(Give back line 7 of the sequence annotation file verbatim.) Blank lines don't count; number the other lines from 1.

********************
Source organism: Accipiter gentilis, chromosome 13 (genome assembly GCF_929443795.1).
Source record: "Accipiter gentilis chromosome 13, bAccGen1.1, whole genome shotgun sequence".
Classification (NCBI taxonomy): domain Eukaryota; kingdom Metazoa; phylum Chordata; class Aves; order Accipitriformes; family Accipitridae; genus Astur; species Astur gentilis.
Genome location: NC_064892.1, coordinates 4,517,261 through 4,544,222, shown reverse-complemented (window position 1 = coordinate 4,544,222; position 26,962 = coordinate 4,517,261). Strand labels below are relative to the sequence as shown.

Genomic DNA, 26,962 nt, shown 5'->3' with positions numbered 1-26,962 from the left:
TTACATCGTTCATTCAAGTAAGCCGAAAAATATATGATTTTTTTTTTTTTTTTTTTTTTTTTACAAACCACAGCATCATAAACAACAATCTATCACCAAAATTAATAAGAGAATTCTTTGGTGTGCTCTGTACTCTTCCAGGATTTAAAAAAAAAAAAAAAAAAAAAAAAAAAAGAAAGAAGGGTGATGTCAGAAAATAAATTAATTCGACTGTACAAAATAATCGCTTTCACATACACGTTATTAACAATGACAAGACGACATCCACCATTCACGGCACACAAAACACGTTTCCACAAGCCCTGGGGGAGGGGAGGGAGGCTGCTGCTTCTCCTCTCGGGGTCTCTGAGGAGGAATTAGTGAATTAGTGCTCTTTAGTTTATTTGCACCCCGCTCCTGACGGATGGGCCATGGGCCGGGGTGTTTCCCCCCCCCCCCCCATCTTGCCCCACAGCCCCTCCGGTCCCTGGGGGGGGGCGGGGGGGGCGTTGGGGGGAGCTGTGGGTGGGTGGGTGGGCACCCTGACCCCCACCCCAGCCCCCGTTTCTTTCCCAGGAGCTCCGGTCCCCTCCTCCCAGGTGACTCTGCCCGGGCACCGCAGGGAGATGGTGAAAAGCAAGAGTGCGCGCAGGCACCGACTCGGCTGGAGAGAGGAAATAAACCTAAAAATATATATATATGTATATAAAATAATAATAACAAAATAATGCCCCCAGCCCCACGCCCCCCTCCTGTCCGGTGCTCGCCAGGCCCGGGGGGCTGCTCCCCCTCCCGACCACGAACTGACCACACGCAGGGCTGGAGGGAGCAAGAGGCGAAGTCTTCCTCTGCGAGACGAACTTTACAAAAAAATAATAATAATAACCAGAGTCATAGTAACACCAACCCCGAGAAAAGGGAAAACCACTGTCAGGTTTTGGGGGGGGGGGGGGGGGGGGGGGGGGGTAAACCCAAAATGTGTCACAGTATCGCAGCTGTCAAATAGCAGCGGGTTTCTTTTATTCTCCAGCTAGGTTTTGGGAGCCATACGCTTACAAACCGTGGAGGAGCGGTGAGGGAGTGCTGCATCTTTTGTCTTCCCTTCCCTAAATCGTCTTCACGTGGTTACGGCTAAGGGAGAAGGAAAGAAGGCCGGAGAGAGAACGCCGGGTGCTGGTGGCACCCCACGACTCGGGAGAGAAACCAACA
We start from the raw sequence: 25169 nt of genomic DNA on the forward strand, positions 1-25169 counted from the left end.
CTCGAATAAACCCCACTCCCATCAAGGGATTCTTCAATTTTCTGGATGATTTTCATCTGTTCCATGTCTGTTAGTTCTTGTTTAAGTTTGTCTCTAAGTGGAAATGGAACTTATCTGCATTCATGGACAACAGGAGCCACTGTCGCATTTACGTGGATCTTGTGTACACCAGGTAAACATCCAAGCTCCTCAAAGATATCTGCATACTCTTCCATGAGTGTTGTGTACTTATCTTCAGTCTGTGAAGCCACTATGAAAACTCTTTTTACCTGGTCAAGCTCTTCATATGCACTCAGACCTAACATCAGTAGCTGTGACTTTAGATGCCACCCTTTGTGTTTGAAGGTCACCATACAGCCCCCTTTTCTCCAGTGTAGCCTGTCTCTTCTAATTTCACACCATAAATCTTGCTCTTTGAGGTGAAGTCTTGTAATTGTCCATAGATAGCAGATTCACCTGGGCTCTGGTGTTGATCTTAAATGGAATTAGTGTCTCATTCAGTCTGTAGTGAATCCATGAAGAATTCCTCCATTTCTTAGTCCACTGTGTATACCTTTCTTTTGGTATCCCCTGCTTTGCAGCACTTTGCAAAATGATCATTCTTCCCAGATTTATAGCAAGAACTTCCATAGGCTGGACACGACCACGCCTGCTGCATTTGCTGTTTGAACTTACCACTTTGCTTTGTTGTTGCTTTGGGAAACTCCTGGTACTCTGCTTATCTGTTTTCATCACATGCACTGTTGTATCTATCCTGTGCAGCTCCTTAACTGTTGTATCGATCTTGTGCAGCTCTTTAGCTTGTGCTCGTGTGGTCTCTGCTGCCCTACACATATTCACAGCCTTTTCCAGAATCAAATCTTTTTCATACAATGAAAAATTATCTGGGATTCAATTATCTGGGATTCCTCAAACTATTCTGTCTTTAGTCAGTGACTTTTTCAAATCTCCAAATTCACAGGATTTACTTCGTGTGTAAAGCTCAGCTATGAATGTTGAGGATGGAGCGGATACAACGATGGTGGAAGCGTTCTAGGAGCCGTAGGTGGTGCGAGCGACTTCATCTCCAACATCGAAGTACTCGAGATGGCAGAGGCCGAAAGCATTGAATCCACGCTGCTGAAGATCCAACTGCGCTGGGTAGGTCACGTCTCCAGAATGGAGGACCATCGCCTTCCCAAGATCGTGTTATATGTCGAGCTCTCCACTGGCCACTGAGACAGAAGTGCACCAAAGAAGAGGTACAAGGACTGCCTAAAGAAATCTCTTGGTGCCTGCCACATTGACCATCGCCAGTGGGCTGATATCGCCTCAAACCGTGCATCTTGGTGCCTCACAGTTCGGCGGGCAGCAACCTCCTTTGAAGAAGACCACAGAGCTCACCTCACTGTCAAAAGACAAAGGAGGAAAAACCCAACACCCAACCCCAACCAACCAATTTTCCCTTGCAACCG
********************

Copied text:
We start from the raw sequence: 25169 nt of genomic DNA on the forward strand, positions 1-25169 counted from the left end.